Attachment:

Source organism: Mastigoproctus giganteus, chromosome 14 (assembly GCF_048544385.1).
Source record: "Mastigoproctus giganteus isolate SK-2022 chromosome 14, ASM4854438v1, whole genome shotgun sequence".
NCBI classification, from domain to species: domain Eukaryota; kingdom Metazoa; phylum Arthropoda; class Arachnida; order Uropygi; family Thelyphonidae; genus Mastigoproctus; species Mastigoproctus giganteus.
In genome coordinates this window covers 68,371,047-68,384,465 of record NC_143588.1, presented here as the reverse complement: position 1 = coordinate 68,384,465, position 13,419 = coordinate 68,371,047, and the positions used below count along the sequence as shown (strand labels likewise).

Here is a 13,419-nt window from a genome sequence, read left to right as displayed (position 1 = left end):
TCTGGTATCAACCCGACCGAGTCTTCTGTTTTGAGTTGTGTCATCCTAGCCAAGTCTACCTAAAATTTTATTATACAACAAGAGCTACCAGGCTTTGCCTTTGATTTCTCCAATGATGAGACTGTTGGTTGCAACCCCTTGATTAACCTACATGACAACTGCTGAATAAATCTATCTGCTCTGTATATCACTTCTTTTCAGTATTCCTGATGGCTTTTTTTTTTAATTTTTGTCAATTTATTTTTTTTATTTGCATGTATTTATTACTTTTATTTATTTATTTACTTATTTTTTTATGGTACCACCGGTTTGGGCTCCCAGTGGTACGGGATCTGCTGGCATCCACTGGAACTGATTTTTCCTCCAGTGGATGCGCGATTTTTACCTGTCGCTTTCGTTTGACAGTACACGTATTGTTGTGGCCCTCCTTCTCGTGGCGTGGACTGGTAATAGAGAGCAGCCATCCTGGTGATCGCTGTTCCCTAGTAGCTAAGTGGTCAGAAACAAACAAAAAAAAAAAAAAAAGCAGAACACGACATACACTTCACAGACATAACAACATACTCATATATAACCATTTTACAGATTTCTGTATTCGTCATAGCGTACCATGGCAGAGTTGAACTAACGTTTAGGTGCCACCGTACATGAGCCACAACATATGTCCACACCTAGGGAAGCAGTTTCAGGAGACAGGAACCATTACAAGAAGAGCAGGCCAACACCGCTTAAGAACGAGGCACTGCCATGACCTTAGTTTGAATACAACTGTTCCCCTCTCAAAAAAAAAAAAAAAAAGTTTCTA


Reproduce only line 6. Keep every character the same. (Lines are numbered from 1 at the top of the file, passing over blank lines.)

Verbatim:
TCTGGTATCAACCCGACCGAGTCTTCTGTTTTGAGTTGTGTCATCCTAGCCAAGTCTACCTAAAATTTTATTATACAACAAGAGCTACCAGGCTTTGCCTTTGATTTCTCCAATGATGAGACTGTTGGTTGCAACCCCTTGATTAACCTACATGACAACTGCTGAATAAATCTATCTGCTCTGTATATCACTTCTTTTCAGTATTCCTGATGGCTTTTTTTTTTAATTTTTGTCAATTTATTTTTTTTATTTGCATGTATTTATTACTTTTATTTATTTATTTACTTATTTTTTTATGGTACCACCGGTTTGGGCTCCCAGTGGTACGGGATCTGCTGGCATCCACTGGAACTGATTTTTCCTCCAGTGGATGCGCGATTTTTACCTGTCGCTTTCGTTTGACAGTACACGTATTGTTGTGGCCCTCCTTCTCGTGGCGTGGACTGGTAATAGAGAGCAGCCATCCTGGTGATCGCTGTTCCCTAGTAGCTAAGTGGTCAGAAACAAACAAAAAAAAAAAAAAAAGCAGAACACGACATACACTTCACAGACATAACAACATACTCATATATAACCATTTTACAGATTTCTGTATTCGTCATAGCGTACCATGGCAGAGTTGAACTAACGTTTAGGTGCCACCGTACATGAGCCACAACATATGTCCACACCTAGGGAAGCAGTTTCAGGAGACAGGAACCATTACAAGAAGAGCAGGCCAACACCGCTTAAGAACGAGGCACTGCCATGACCTTAGTTTGAATACAACTGTTCCCCTCTCAAAAAAAAAAAAAAAAAGTTTCTA